Our skyline in the sky, high atop the mountain named after a former mayor of Los Angeles is unique among most metropolitan areas. Whereas other cities rely on broadcast spires atop their tallest buildings (i.e. the CN Tower, The Sears Tower, The Empire State Building), and other parts of the country rely on even taller broadcast towers in the middle of the plains, Mt. Wilson is close enough and high enough to deliver signals to a large, expanse area. Which, in a way, it was partly responsible for. The broadcast power of Mt. Wilson helped define our megalopolitan sprawl, as it allowed cities far and away to be part of the Los Angeles media market.

So congratulations, BradleyB! You win a...a...uh...(the Militant, nervous, turns to his legal team). Um, well, sorry BradleyB, we didn't prepare an actual prize this time, but tell ya what - you're free to let others know that you possess l337 Militant Knowledge on our City. How bout that?

Monday, September 8, 2008

Militant Challenge: The Search For #2

Pictured is the Building Formerly Known As The First Interstate World Center Formerly Known As The Library Tower - otherwise currently known as the U.S. Bank Tower. At 1,017 feet high, as we all know, it is the tallest building in Los Angeles (as well as the tallest between Chicago and Hong Kong).

Aside from being the tallest building in Los Angeles, it is also the tallest manmade structure in the region.

So what, where and how high is the second-tallest manmade structure in the Los Angeles area?

Post your answers in the comments.

Sunday, September 7, 2008

First At Last!

The Militant didn't wanna let this slip by without mentioning it. After five months, the Dodgers are finally in sole possession of first place in the National League West. Finally. After losing 8 games in a row, they effectively nullified that losing streak with an 8-game winning streak recorded this weekend as they completed an uber-important sweep of the Arizona Diamondbacks, whom the Dodgers constantly played a game of standings catch-up with for pretty much the whole season.

With just 19 regular season games to go, it's time to talk about magic numbers. As of today the number is also 19. N-n-n-n-nineteen. Any combination of Dodgers wins and D-backs losses will result in true pwnage of the Division. Go Blue!

Saturday, September 6, 2008

Bikes *In* The Bus!

Much has been discussed recently about bicycles and the accommodation of cyclists on the transit vehicles of our region. The Militant recently took a ride on the (M) Orange Line busway, and on a late night ride back to the North Hollywood Metro station, he saw that the approaching bus' front rack, which can take three bikes, was full.

He paused there, wondering if he had to wait for the next one, or just pedal it east (at this hour of the night he didn't wanna miss the last train out) after the Militant said, "Can I..." to the driver, she pointed towards the back of the bus. Relieved, the Militant loaded his bike onto the front door, but soon heard her negatively nod, "Uh-uh!" - but that only meant that he was to load his bike through the rear door.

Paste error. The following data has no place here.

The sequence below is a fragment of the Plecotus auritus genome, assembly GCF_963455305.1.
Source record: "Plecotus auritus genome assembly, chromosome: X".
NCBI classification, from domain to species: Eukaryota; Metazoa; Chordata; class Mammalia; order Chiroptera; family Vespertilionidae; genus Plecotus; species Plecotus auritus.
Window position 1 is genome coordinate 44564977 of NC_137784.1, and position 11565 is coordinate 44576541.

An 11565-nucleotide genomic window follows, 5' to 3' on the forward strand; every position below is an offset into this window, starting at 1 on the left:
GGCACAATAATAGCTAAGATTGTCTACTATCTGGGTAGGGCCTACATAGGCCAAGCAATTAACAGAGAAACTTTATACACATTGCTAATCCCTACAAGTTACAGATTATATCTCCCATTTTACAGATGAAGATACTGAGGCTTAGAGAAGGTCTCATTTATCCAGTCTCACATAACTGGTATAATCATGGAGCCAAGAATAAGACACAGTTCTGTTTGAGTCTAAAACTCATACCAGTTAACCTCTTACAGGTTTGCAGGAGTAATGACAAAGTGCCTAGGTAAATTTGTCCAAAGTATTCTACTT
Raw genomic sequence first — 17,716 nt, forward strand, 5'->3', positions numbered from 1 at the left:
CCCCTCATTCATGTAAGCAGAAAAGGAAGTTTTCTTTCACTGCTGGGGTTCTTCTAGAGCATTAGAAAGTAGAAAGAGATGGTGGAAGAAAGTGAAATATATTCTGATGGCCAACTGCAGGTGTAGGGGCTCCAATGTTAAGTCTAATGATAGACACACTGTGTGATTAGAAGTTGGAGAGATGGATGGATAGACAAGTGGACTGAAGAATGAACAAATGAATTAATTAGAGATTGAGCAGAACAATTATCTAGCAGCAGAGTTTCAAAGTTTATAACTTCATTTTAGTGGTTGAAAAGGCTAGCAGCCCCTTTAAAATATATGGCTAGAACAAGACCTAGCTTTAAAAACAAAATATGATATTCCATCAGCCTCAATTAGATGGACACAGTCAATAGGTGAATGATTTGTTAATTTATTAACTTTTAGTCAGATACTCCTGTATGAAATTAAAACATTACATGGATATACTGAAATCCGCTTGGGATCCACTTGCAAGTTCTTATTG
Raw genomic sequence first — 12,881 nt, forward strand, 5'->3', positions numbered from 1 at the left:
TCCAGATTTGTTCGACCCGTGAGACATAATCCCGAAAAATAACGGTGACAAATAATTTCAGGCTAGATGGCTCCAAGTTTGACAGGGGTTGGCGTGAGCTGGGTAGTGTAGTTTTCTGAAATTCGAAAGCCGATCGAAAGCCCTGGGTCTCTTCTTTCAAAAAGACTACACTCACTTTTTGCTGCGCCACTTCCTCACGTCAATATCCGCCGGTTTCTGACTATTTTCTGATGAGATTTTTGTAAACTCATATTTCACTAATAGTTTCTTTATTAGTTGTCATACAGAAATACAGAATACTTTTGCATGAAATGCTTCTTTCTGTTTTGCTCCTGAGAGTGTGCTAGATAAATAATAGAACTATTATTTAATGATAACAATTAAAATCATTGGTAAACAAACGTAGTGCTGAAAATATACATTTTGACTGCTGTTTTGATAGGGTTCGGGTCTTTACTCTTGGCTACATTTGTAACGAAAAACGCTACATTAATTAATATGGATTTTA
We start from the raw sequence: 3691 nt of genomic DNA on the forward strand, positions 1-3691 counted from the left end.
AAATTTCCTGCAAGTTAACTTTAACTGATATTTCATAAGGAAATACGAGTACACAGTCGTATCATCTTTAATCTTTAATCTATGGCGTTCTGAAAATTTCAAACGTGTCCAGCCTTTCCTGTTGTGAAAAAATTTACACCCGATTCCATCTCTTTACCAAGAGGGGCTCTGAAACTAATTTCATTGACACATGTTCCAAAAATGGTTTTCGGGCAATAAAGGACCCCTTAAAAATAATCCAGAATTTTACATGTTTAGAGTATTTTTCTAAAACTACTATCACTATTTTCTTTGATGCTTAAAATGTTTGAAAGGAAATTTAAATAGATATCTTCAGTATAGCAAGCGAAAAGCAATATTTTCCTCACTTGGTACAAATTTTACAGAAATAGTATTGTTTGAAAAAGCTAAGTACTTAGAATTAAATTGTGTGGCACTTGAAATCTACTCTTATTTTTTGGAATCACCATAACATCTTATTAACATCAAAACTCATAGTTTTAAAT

He had never brought a bike inside a bus before, so he snapped the above picture to capture the historic moment (rear wheel shown of course to conceal both the Militant's and his bike's identities). Other cyclists have alluded to this, and now the Militant was able to try and confirm it himself.

Thing was, he stood the whole while, holding the bike upright, and had to move it aside whenever the rear door opened to allow both boarding and alighting riders, and the swing of the door (they don't slide elevator-style like the trains do). But duuude. It's a bike. In a bus.

Friday, September 5, 2008

Get Cultured This Weekend!

It needs not be said that Los Angeles is the most ethnically-diverse metropolis in America, and perhaps the world. But the Militant said it anyway. This weekend, whether you want Southeastern Europe or Southeast Asia, or crave paidakia or pancit, this weekend is for you.

L.A. Greekfest 2008, Byzantine-Latino Quarter:
This festival celebrates a decade's worth of feasting and promises a Hellas-good time at the Byzantine-Latino Quarter; specifically on the grounds of St. Sophia's Greek Orthodox Cathedral on Normandie, near Pico. As usual, Tom Hanks and Rita Wilson will kick off the festivities (despite the fact that Hanks has no Greek ancestry whatsoever - he's actually partly of Portugese stock - it's just that he and his wife are members of the St. Sophia's congregation). Friday 5-11 p.m. (free); Saturday 1-11 p.m. and Sunday 12-10 p.m. ($5, under 12 free).

Festival of Philippine Arts and Culture (FPAC) , San Pedro: Celebrating their 17th year, this festival, which the Militant covered last year, and even walked right past the Franklin Avenue crew (without them knowing it, lol), is an annual celebration of Filipino American arts which happens at the cliffside Pt. Fermin Park. Live music, dance acts, cultural presentations, former American Idol finalist Camille Velasco and even YouTube celeb Happy Slip will be there. Saturday-Sunday 10a.m. - 6 p.m. ($7).

The Militant's Quiet, Intimate Celebration at El Pueblo

The Militant made good on his promise to take a stroll through El Pueblo State Historic Monument and neighboring Olvera Street on the evening of Thursday, September 4, as a little celebration of Los Angeles' 227th birthday (at around 5:30 p.m...were you there? Because the Militant was, heheh)... Of course, only a Militant would take time out of his busy militant schedule to observe it. He had a lot on his mind that day, especially since the Los Angeles Times mentioned the birthday and our perceived collective attitude towards our own history.